Living with CO2








Living with CO2 brings carbon dioxide into the familiar through revisiting known objects, such as a sundial and a scale, designed to interpret the external world.

Due to human activities carbon dioxide levels are rising, causing the Earth to become warmer. New scientific discoveries provide knowledge which challenges past insights on the topic. This rapidly developing science can be seen as uncertain, which limits the understanding of the individual and therefore their ability to act. At its current measured levels, carbon dioxide has no smell, no tangibility, and no colour. However, it has an impact that can clearly be observed.

This project materialises the gap between the unseen and the tangible by using one of the byproducts of photosynthesis, wood, as a medium. Photosynthesis intake of carbon dioxide varies with the seasons, affected by the Sun's rays. By relating seasonal actions to the carbon cycle, changes become relatable and doubt can be embraced. In time, this can formulate new ways to comprehend and experience the science of carbon dioxide.

The project is based at Stave Hill Ecological Park in London.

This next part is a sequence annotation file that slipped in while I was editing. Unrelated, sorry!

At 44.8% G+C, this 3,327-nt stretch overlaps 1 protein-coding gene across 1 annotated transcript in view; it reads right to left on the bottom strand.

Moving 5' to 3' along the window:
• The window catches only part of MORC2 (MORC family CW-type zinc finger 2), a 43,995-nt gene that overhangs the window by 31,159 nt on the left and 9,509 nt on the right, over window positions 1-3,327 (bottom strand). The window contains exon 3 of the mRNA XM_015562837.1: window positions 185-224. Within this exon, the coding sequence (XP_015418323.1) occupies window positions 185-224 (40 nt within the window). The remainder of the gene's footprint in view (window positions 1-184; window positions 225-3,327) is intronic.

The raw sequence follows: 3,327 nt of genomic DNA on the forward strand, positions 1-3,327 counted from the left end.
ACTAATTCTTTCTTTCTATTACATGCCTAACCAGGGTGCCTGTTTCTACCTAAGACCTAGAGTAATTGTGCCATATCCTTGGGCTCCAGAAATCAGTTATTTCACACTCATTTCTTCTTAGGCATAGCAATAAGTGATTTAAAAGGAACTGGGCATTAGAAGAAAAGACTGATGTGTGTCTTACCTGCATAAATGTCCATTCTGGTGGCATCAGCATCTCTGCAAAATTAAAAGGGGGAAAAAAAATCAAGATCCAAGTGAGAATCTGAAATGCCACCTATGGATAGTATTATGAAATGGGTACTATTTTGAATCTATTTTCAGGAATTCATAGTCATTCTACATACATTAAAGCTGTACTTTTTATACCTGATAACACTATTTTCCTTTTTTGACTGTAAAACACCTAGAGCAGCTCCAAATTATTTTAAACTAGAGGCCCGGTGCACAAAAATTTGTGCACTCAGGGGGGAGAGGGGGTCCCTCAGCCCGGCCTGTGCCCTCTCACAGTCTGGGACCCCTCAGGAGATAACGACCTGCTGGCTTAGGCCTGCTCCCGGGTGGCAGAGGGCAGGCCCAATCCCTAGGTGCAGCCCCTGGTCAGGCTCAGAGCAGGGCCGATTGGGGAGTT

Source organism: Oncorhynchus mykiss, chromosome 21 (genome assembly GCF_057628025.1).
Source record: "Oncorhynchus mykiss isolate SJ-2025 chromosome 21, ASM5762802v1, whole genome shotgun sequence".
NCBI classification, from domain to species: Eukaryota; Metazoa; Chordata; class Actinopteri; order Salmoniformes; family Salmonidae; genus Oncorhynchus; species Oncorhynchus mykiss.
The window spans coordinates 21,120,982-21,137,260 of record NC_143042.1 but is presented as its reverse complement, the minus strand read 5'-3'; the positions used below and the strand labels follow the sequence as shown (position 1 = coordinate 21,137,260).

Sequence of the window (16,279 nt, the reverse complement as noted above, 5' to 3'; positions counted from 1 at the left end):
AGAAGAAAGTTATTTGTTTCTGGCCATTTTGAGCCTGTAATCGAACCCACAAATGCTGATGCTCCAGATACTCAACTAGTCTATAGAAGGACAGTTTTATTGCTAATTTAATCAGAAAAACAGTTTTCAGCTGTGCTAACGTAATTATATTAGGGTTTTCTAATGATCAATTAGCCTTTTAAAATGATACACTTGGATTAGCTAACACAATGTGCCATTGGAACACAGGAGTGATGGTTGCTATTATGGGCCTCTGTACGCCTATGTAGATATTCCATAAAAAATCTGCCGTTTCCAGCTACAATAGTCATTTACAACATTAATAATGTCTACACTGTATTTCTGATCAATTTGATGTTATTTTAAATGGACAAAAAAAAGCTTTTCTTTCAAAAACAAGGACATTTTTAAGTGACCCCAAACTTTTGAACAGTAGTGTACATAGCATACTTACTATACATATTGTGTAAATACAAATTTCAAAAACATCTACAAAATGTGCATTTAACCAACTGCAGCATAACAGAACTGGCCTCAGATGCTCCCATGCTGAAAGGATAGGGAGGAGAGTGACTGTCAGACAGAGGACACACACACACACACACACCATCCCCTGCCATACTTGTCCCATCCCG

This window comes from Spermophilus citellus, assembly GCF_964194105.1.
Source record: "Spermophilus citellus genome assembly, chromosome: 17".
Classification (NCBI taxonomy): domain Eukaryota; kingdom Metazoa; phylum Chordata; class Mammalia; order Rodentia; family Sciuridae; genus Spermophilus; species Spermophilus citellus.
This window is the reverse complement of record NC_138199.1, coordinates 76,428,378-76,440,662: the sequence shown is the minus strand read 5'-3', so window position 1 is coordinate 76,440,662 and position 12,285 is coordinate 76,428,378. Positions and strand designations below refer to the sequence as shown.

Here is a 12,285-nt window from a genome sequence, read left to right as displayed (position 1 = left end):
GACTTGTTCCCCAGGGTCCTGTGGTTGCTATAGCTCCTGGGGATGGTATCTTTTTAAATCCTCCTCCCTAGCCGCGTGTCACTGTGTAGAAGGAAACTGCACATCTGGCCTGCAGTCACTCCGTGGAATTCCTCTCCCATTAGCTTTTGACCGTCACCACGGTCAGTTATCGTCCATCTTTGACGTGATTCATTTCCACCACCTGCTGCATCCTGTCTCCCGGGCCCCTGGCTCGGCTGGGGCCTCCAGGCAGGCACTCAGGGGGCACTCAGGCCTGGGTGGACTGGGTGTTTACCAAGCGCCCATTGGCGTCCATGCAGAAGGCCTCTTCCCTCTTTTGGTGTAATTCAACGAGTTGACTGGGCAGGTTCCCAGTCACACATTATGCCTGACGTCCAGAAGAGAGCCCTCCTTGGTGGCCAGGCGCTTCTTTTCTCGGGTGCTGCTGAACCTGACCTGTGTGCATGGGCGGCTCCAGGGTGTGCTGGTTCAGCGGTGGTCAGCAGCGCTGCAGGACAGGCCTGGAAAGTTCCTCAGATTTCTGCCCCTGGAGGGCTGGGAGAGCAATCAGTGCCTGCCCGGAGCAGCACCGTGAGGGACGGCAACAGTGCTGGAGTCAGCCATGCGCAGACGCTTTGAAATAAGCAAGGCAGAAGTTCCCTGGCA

Seasons —
  1. Autumn
  2. Winter
  3. Spring
  4. Summer

Objects — 
  1. Carbon Scale 
  2. Wood Wishes
  3. Silvered Coal 
  4. Sun Logs

Project by Rebecca Lardeur
@rbkldr
Mark

3. Spring 




Silvered Charcoal
Made from Binchotan Charcoal and silver plated; stand made out of Oak and London Plane

 
Spring starts and the sun stays out longer. Its warmth is felt. Carbon dioxide levels have been rising still the previous Autumn, and it is only in May in which the levels will reduce due to photosynthesis byproducts. 
    For this new growth, Living with CO2 proposes an amulet to carry: a piece of charcoal silver plated. 

Charcoal is another state of trees. It is traditionally used to heat homes or draw. As charcoal is mostly pure carbon, it is an easy way to relate to the element and to silver plate is to do ‘carbon capture’ in a symbolic way. It is also a cheaper option than diamonds, another jewelery composed mostly of pure carbon.


Mark